Back when Gov. Kathy Hochul first took office in September, she focused on the coronavirus delta variant, which was — and continues today — spreading rapidly.
One of those measures? Extend the ability of government bodies like local community boards to meet virtually — at least until we thought we might be out of the woods. Like, say, the beginning of next year.
Her predecessor, Andrew Cuomo, had allowed such a provision to expire, and groups like Community Board 8 came out of their summer recess preparing to bring people together again physically while voicing their concerns to Hochul about doing so.
Cuomo first signed an executive order suspending the state requirement that governmental meetings must be in-person at the beginning of the pandemic. Instead, they could meet remotely so long as they livestreamed the meeting through online videoconferencing platforms like Zoom.
Three months later, CB8 is seemingly back where it started, as Hochul’s existing law is set to expire Jan. 15 in the wake of the emergence of the omicron variant Community board chair Laura Spalter says her group is concerned about returning to physical meetings with still much to learn about this new variant.
For her, extending virtual meetings at least past spring would be perfect.
“We have sent a letter to Hochul and the other electeds citing the newest variant, urging the continuation of the waiver to the open meetings law to allow us to continue to conduct our meetings on Zoom for the reasons that have always been there,” Spalter said, citing public participation. “And many of our board members are vulnerable as well, in vulnerable categories.”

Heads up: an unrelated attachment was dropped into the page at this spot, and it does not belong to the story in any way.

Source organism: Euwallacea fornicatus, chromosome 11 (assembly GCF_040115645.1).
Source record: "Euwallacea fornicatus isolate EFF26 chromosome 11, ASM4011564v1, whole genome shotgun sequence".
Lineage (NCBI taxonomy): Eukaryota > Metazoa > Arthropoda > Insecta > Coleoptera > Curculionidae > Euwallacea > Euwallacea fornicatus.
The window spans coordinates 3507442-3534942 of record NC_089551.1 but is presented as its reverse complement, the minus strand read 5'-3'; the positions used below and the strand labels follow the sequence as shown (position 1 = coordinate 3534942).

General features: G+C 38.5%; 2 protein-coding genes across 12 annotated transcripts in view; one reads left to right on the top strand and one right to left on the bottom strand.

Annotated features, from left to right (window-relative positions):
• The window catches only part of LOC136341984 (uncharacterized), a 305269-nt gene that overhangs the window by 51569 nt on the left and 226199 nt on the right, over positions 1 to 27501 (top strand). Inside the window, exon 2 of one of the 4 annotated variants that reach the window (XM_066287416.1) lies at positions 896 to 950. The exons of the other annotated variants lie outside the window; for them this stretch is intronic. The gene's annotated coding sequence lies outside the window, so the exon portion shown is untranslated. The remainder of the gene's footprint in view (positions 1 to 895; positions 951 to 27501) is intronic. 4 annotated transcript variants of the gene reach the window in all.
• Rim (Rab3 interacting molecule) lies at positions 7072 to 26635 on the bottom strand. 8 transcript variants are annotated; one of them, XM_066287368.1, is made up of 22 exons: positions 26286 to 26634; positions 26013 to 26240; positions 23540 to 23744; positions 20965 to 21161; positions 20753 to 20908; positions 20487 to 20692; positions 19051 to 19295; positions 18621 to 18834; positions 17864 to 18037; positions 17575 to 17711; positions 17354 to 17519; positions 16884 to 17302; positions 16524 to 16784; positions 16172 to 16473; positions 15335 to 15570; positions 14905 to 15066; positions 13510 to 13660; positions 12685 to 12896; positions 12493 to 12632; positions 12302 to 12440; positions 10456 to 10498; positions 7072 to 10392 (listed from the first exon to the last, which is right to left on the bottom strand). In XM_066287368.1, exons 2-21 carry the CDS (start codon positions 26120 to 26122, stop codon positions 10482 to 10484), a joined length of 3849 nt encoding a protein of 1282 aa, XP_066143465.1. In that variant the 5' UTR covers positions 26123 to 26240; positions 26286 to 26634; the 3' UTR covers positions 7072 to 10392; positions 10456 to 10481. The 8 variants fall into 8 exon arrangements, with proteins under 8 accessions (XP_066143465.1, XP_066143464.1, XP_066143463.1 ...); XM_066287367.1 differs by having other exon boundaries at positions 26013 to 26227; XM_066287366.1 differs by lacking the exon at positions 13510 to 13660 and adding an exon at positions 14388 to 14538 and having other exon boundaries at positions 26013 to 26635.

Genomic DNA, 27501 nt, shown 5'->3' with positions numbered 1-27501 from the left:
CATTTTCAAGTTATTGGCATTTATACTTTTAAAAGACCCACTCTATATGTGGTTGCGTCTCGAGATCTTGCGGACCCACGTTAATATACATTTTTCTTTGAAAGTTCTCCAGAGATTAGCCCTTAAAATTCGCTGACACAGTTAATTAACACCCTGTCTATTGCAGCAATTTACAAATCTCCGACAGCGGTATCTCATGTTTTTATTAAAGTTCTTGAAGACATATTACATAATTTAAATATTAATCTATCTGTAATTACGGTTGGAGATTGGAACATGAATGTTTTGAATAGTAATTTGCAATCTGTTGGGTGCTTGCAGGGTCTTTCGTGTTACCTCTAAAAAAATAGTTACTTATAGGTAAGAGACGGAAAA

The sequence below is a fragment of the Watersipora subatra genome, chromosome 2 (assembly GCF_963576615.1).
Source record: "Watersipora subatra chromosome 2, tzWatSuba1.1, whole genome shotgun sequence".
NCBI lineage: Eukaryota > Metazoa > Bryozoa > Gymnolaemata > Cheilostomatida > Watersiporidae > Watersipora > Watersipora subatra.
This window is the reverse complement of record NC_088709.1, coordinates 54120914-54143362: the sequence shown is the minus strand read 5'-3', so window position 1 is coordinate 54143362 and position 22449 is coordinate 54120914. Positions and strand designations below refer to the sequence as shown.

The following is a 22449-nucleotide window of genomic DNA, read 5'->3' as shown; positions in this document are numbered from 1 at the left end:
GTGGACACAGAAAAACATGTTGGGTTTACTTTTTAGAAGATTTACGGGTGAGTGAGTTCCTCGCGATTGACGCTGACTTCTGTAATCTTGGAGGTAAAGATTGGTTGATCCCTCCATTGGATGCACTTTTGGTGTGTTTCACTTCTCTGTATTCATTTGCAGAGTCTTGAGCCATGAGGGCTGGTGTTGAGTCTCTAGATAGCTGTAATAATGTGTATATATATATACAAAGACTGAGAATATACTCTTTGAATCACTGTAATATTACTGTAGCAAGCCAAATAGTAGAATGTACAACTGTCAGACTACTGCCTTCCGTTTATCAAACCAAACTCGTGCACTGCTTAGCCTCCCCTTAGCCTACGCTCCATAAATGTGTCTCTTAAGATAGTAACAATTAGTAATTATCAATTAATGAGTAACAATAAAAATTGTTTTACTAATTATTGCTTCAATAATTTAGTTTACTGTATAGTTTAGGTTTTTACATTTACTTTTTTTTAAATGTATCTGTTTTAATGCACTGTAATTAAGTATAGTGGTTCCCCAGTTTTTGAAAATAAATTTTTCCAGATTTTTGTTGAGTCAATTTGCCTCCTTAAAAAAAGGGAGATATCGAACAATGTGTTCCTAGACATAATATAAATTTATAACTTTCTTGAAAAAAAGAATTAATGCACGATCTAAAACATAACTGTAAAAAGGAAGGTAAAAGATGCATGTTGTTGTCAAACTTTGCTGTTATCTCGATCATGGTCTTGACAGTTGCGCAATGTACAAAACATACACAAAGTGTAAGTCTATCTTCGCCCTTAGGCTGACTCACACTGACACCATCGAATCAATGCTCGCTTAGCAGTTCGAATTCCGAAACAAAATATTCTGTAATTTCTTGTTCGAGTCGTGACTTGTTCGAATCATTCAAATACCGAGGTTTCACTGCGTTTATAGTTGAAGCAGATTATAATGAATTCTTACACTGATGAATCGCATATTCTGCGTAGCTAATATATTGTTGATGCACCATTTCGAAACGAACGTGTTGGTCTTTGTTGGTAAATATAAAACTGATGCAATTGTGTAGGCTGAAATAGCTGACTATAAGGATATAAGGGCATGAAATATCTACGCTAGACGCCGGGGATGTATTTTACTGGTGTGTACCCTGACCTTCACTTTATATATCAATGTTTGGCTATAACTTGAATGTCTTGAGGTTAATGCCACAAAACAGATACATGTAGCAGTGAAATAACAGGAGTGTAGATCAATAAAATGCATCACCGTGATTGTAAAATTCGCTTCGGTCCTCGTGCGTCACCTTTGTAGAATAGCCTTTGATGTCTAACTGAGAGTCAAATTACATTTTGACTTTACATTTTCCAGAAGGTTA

CB8 also has had difficulty finding meeting spaces that allowed for adequate social distancing this past September, something Spalter believes will crop up again in January.
“Am I nervous about it?” Spalter asked. “Yeah, I am nervous about it. Because it will be very difficult for us to arrange in-person meetings.”
But Paul Wolf, who leads the advocacy group New York Coalition for Open Government, believes Spalter and others who share her concerns about returning to in-person meetings don’t have to worry. At least in the short term.
“The legislature doesn’t come back into session until January,” Wolf told a recent forum exploring the return to in-person meetings. “They could surprise me, but I doubt they’re going to immediately address that issue. I think they will kick the can down the road and extend it probably to sometime in June.”
That’s because making remote meetings permanent would require the legislature to outright change New York’s open meetings law, Wolf added.
Before Cuomo suspended in-person requirements in March 2020, Wolf said, it was near impossible for public bodies to meet virtually. Under pre-pandemic law, if a board member wanted to participate in a meeting from home, they would have to open their house to members of the public.